Israel: Tel Aviv + Jerusalem

Tel Aviv

The State of Israel was born in 1948 and a British legation was established in Tel Aviv the following year. A discreet house at 2 Simtat Hama’alot Road in Ramat Gan was bought freehold for £32,000 from the Lieberman family as the residence, requiring ingoings of about £13,000.  It has been extended several times over the years.

For the offices, a site at 192 Hayarkon Street, with a block of flats under construction on it, was bought in 1949 for £34,500. The building was finished off to five storeys of offices to the Ministry of Works’ requirements in 1950 for a further £12,000. The adjacent site at 190 Hayarkon was bought in 1961 for £18,500 and an office extension completed on it in 1967, built exactly to match the slightly remodelled 192.

An attempt was made in the mid-1980s to acquire a site and build a new residence but the costs and other difficulties became overwhelming. Comparable difficulties beset the possibility of new offices in the 1990s.


Offices, 1968.

Offices, 1968.


Old City/East Jerusalem/formerly Arab controlled

The consulate-general that was established in 1948 occupied a three-storey solid stone structure with an annex and outbuildings, close to the Damascus Gate, that belonged to a German Order under the direction of the Archbishop of Cologne. Formerly St Paul’s Hospice, the building was first requisitioned on the occupation of Jerusalem in 1917, and had been variously used continuously since then for government purposes, recently as Royal Air Force headquarters and then as Army barracks.

The consulate moved out of the main building in 1950 into leased premises at Larson House, on Nablus Road. In 1952, there were distinct signs that the legation (which became an embassy in that year) would need to move from Tel Aviv to Jerusalem, and a search for possible accommodation naturally alighted upon St John’s Hospice, for which the owning Order was said to be seeking £100,000. The Ministry of Works was flatly discouraging but the whole notion of the move evaporated before a serious argument about accommodation needed to start.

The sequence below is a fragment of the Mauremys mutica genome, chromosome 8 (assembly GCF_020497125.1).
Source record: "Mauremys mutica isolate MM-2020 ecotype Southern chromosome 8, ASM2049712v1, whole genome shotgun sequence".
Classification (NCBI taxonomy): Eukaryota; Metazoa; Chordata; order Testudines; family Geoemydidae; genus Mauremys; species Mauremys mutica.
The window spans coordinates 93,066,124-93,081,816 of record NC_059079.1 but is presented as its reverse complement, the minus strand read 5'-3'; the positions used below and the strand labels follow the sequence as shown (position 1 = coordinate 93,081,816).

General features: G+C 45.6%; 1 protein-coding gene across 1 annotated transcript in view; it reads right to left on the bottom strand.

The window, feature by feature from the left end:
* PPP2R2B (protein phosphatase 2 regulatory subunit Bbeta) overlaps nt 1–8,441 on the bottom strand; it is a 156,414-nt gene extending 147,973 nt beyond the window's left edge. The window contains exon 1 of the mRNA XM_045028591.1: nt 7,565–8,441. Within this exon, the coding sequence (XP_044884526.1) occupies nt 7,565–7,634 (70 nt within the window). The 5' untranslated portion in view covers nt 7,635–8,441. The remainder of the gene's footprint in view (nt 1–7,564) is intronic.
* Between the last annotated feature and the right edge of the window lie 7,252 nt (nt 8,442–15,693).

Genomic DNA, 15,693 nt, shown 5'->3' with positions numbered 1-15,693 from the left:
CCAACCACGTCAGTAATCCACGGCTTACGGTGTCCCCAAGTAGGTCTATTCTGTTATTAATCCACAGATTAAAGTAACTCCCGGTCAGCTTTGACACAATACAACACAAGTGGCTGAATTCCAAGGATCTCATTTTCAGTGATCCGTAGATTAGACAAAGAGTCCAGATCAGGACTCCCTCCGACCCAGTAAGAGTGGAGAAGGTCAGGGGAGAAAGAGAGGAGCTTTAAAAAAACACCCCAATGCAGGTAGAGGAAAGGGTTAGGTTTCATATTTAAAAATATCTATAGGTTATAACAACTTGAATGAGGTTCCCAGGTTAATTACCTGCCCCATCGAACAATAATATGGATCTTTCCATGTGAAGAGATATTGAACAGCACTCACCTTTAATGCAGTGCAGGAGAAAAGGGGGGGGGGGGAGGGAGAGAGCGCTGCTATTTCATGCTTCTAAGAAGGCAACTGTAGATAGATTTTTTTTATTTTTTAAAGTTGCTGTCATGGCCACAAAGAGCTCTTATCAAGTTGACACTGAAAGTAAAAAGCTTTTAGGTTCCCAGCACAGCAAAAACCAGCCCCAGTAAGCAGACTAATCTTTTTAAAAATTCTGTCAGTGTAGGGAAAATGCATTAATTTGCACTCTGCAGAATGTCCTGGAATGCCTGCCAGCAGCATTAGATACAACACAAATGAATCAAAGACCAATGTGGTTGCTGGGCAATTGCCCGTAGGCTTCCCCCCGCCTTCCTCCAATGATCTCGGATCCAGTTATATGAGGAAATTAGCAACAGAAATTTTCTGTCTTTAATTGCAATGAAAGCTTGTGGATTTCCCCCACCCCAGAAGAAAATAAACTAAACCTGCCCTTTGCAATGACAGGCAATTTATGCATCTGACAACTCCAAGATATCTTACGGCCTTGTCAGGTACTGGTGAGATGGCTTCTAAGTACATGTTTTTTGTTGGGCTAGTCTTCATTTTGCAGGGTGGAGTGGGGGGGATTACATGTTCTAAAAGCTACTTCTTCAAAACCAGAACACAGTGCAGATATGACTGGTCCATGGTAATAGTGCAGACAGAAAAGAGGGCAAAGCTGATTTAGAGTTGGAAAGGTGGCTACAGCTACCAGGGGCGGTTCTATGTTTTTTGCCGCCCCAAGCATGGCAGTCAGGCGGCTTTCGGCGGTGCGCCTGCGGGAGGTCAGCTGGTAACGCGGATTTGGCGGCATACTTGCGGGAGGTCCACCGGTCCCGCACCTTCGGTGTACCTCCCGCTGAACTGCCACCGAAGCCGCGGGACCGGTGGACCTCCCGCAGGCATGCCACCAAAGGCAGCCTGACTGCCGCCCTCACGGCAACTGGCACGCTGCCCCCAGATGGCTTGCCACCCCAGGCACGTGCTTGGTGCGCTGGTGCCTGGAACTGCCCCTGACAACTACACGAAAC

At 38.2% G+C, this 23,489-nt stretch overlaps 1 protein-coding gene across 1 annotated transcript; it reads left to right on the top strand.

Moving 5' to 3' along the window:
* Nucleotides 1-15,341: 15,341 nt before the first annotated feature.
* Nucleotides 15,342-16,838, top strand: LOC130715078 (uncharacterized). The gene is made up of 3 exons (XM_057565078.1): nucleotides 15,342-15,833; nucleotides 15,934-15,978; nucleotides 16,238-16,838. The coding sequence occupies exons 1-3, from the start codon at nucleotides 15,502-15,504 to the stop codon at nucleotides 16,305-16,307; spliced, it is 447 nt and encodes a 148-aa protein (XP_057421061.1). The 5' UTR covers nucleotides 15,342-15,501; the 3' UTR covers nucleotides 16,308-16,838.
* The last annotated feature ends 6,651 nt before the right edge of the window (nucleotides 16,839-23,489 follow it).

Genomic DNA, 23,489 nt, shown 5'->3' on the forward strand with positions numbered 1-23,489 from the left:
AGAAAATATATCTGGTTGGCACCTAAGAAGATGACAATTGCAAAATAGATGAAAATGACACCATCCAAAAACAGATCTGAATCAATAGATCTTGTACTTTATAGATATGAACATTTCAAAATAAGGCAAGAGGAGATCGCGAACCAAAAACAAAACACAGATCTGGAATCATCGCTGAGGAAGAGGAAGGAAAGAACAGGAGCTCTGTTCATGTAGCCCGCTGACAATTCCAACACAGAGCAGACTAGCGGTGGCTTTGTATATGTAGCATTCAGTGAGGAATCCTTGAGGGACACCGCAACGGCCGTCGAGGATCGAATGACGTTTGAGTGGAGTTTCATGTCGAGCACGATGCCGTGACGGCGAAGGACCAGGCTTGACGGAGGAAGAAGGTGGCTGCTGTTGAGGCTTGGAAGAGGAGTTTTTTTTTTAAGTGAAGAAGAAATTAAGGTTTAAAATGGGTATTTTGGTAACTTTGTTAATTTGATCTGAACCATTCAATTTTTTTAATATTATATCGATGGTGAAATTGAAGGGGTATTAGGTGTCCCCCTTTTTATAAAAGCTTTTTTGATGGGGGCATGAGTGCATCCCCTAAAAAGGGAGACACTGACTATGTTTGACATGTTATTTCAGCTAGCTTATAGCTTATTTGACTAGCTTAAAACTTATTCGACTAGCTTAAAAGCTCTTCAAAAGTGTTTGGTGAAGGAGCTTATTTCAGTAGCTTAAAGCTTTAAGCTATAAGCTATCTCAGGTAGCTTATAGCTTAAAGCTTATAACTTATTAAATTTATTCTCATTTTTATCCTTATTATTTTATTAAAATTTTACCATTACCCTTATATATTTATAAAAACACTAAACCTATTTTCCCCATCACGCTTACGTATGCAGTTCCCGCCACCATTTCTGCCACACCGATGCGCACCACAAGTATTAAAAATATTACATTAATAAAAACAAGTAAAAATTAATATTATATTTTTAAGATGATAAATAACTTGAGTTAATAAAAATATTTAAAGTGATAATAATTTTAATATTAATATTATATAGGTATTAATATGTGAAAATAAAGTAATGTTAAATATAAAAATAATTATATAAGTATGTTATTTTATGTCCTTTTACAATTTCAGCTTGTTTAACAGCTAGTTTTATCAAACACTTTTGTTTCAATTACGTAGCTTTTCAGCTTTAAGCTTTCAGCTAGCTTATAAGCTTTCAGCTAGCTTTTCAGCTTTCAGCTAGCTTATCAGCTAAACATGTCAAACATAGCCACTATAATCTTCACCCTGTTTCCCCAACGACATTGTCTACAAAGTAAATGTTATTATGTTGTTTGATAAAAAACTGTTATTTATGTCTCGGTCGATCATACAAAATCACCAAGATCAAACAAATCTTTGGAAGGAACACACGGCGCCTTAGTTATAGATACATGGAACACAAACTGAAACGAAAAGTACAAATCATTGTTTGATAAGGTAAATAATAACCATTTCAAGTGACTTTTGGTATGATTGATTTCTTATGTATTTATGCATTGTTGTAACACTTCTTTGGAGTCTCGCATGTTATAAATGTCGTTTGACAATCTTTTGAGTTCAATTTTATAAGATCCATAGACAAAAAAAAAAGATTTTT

By the late 1950s, the consulate-general needed to move from Larson House [? now the Jerusalem Prayer Centre]. The Treasury rejected a proposal in 1961 to buy a site near the Mount of Olives but agreed in 1963 to the purchase for £28,000 of Plots 79, 80 and 81 off Nablus Road, later to become 19 Nashashibi Street, in the Sheikh Jarrah Quarter of East Jerusalem. A co-located scheme comprising offices, a residence and a flat, designed by Charles Kidby of the Ministry of Public Building and Works, was completed here in 1967.

St. Paul's Hospice building, c.1950.

St. Paul’s Hospice building, c.1950.

Offices, on the left, and residence, 1968.

Offices, on the left, and residence, 1968.

Consul-general's office, 1968.

Consul-general’s office, 1968.


Residence hall and stair, 1968.

Residence hall and stair, 1968.


Drawing room, 1968.

Drawing room, 1968.


New City/ West Jerusalem

British representation in West Jerusalem after 1952 was a consulate-general in Tower House, on Station Road, a small old stone building in the grounds of the Church of Scotland leased for 25 years from the Greek Orthodox Patriarchate. The Tower House continued to serve as a consular office in West Jerusalem [? until 2002].

Orange Plot

The British government owns [? still] a 1.6 acre site, known as the Orange Plot, in Jerusalem, the freehold of which was taken over from the Ministry of Defence in 1967 as a potential site for an embassy should it be necessary to move from Tel Aviv. The site was in the former Allenby Barracks at Parcel 83, Block 30112, Jerusalem. The Orange Plot was leased to the Israeli Government at a rent of £1 p.a. for 40 years from 1948, thereafter to be renewable annually against an undertaking by the Israeli Government to make an alternative site available should one be needed for official purposes and in the event that the Orange Plot was not available when required.